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The New York Yankees are the latest major league baseball team to impose a clubhouse ban on alcohol. The baseball clubhouse has been one of the few American workplaces to make alcohol available to employees, but now more than a dozen teams have either enacted prohibitions or are thinking about it. All this follows the recent drunk driving death of St. Louis Cardinals' pitcher Josh Hancock.
Here's NPR's Tom Goldman.
TOM GOLDMAN: A few days before he died, 29-year-old Josh Hancock sat down with his boss and talked about drinking. At a news conference late last week, St. Louis Cardinals' Manager Tony La Russa said he knew Hancock had a problem.
Mr. TONY LA RUSSA (Manager, St. Louis Cardinals): I did have a very serious heart to heart with Josh on that Thursday. And here on Saturday, he was still drinking and crashed. So maybe I can do a better job of - in my conversation, but I pulled out all the stops.
GOLDMAN: La Russa didn't reveal what he said to Hancock and whether he used himself as a teaching moment for the young pitcher. In March, La Russa's own issues with alcohol made the news. He was arrested at spring training in Florida and charged with drunk driving after police found him asleep at the wheel of his SUV, which was idling at a stoplight. When La Russa showed up at the ballpark later that day, some fans stood and applauded.
Mr. KEITH LAW (Journalist, ESPN): He got, I guess, what you called partial standing ovation down there in Jupiter, and I just thought that was absolutely disgusting.
GOLDMAN: And it prompted ESPN journalist Keith Law to write an essay. Up until a year ago, Law worked for the Toronto Blue Jays as an assistant to the team's general manager. A baseball insider, Law wrote his essay about what he called the game's historic unwillingness to treat alcohol abuse as a serious problem. Players and managers, Law says, aren't punished by baseball after DUI arrests.
And if the players are good, they keep finding work, like the pitcher offered in trade to the Blue Jays while Law was there who'd been pulled over several times for drunk driving.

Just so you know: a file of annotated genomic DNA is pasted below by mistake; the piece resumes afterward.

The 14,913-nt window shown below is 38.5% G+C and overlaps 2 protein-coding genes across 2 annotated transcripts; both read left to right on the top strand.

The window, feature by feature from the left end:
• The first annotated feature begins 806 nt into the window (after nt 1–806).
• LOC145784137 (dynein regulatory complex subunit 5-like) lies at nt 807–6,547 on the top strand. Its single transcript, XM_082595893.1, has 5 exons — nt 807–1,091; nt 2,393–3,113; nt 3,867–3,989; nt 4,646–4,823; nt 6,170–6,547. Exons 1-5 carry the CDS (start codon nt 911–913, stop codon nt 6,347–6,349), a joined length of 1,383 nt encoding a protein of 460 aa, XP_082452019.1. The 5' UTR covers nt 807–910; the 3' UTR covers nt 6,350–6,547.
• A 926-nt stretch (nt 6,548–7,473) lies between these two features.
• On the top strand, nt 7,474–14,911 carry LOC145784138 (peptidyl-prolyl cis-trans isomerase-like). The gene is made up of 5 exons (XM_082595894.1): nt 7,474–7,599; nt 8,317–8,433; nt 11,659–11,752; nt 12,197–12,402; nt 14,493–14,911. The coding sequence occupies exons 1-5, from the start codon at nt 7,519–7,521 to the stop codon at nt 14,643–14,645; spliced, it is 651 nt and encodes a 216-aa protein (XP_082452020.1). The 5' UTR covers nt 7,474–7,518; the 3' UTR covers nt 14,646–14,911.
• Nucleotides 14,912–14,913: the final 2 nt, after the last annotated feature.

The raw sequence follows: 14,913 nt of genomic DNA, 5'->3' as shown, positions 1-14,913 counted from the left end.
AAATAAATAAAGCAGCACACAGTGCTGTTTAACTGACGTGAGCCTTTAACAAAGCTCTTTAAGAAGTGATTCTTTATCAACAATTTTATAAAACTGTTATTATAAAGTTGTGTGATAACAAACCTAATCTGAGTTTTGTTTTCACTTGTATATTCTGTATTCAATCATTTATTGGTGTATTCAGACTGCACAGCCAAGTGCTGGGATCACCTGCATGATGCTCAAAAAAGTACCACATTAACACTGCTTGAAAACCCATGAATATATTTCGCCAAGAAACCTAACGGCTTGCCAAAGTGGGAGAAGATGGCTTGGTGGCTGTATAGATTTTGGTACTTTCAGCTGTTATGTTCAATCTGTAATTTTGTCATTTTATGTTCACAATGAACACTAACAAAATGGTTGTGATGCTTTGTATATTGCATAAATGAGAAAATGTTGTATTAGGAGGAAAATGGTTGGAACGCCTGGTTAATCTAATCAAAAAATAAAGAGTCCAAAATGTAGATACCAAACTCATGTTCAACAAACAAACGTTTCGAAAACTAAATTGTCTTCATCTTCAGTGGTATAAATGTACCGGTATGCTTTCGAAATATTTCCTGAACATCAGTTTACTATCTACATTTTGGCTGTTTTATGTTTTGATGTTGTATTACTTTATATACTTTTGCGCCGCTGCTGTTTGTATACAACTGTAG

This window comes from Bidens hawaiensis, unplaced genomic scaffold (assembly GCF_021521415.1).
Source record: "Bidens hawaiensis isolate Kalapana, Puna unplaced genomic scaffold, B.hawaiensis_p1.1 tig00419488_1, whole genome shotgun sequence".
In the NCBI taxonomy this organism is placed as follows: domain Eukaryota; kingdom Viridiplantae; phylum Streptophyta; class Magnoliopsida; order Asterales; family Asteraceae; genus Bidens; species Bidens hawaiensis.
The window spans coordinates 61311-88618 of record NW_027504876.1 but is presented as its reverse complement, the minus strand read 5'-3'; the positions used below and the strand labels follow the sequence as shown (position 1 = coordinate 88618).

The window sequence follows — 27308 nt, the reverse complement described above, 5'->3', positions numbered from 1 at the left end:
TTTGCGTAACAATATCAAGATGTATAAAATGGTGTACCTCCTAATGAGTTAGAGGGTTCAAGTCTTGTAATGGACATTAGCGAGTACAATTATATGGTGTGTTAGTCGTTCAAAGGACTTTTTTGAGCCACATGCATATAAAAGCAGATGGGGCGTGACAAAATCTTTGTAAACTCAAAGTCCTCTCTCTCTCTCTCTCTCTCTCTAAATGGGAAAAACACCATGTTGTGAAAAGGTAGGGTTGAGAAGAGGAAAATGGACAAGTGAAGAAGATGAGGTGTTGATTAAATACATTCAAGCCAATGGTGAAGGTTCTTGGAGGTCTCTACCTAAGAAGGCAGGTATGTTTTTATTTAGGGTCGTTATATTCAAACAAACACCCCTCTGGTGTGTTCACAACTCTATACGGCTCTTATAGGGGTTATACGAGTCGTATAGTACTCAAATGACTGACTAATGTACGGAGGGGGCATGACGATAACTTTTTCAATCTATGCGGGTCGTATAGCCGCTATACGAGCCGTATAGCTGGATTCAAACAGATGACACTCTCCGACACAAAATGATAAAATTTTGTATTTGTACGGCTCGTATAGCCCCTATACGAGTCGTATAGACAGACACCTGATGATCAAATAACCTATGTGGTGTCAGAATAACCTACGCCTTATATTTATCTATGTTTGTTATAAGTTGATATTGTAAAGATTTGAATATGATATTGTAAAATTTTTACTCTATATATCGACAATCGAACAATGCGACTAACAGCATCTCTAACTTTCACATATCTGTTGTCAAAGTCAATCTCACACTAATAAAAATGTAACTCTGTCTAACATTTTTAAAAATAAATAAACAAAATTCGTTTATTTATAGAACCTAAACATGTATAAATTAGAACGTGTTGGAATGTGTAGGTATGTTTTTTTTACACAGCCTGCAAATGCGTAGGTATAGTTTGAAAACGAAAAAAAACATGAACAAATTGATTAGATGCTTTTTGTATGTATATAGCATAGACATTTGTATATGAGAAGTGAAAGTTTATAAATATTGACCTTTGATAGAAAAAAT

Mr. LAW: He was a good enough player that the team that employed him at that time was more than willing to overlook his problems with alcohol.
GOLDMAN: Baseball's alcohol tradition goes back to the 19th century, according to Northeastern University Law Professor Roger Abrams. His upcoming book, "The Dark Side of the Diamond" has a chapter on alcoholism. Abrams says it includes some of the game's greatest players.
Professor ROGER ABRAMS (Law, Northeastern University): Grover Cleveland Alexander was drunk while he pitched. Pete Browning, a great 19th century player, was quoted as saying, "I can't hit the ball until I hit the bottle."
GOLDMAN: Abrams acknowledges boozing in baseball isn't as bad in the 21st century. Players are more health conscious, and - says one major league official - they're more likely to lift weights after a game than chug a bunch of beers. Still, Josh Hancock is dead, and there's talk of change. More teams are considering clubhouse bans on alcohol, but most player drinking happens away from the clubhouse. That was the case with Hancock. So Roger Abrams sees the bans as more symbolic than anything.
Mr. ABRAMS: You notice that the Cardinals banned alcohol in their clubhouse. They did not ban the selling of beer in their stadium.
GOLDMAN: That's Busch Stadium, named after beer maker Anheuser-Busch. Indeed, alcohol sales and advertising are big business in baseball, and a significant reason, skeptics say, why it's unlikely there'll be change such as sanctions for alcohol offenses and meaningful education for players. Add to that baseball's obsession with cracking down on steroids, and Josh Hancock may end up a sad footnote to the season.
Tom Goldman, NPR News